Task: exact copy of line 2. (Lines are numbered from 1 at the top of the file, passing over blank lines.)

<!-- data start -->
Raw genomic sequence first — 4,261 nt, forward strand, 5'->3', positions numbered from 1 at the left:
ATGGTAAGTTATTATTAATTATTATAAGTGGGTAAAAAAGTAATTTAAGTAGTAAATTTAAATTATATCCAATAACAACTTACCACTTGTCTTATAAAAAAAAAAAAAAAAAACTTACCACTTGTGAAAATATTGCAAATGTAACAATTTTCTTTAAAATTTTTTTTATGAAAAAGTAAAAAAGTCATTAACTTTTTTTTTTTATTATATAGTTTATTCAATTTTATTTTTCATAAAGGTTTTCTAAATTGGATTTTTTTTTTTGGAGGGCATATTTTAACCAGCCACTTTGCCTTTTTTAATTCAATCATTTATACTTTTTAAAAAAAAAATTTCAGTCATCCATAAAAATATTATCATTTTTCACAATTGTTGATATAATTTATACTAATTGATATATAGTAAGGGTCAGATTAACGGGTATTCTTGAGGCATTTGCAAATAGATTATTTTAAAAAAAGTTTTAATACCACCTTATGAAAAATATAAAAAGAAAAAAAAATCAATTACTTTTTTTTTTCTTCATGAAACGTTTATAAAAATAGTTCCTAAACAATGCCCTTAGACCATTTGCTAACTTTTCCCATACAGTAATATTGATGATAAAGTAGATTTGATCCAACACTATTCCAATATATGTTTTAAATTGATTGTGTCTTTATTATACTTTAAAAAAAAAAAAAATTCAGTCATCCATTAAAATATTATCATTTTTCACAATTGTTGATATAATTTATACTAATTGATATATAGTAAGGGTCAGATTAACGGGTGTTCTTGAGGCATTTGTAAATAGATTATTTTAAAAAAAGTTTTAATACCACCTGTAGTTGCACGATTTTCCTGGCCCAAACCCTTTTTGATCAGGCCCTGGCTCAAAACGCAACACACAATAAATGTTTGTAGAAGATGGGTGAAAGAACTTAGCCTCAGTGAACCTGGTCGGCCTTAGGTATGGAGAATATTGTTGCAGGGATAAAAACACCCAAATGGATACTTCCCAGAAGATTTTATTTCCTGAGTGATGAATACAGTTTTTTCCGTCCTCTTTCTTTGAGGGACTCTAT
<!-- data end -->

ATGGTAAGTTATTATTAATTATTATAAGTGGGTAAAAAAGTAATTTAAGTAGTAAATTTAAATTATATCCAATAACAACTTACCACTTGTCTTATAAAAAAAAAAAAAAAAAACTTACCACTTGTGAAAATATTGCAAATGTAACAATTTTCTTTAAAATTTTTTTTATGAAAAAGTAAAAAAGTCATTAACTTTTTTTTTTTATTATATAGTTTATTCAATTTTATTTTTCATAAAGGTTTTCTAAATTGGATTTTTTTTTTTGGAGGGCATATTTTAACCAGCCACTTTGCCTTTTTTAATTCAATCATTTATACTTTTTAAAAAAAAAATTTCAGTCATCCATAAAAATATTATCATTTTTCACAATTGTTGATATAATTTATACTAATTGATATATAGTAAGGGTCAGATTAACGGGTATTCTTGAGGCATTTGCAAATAGATTATTTTAAAAAAAGTTTTAATACCACCTTATGAAAAATATAAAAAGAAAAAAAAATCAATTACTTTTTTTTTTCTTCATGAAACGTTTATAAAAATAGTTCCTAAACAATGCCCTTAGACCATTTGCTAACTTTTCCCATACAGTAATATTGATGATAAAGTAGATTTGATCCAACACTATTCCAATATATGTTTTAAATTGATTGTGTCTTTATTATACTTTAAAAAAAAAAAAAATTCAGTCATCCATTAAAATATTATCATTTTTCACAATTGTTGATATAATTTATACTAATTGATATATAGTAAGGGTCAGATTAACGGGTGTTCTTGAGGCATTTGTAAATAGATTATTTTAAAAAAAGTTTTAATACCACCTGTAGTTGCACGATTTTCCTGGCCCAAACCCTTTTTGATCAGGCCCTGGCTCAAAACGCAACACACAATAAATGTTTGTAGAAGATGGGTGAAAGAACTTAGCCTCAGTGAACCTGGTCGGCCTTAGGTATGGAGAATATTGTTGCAGGGATAAAAACACCCAAATGGATACTTCCCAGAAGATTTTATTTCCTGAGTGATGAATACAGTTTTTTCCGTCCTCTTTCTTTGAGGGACTCTAT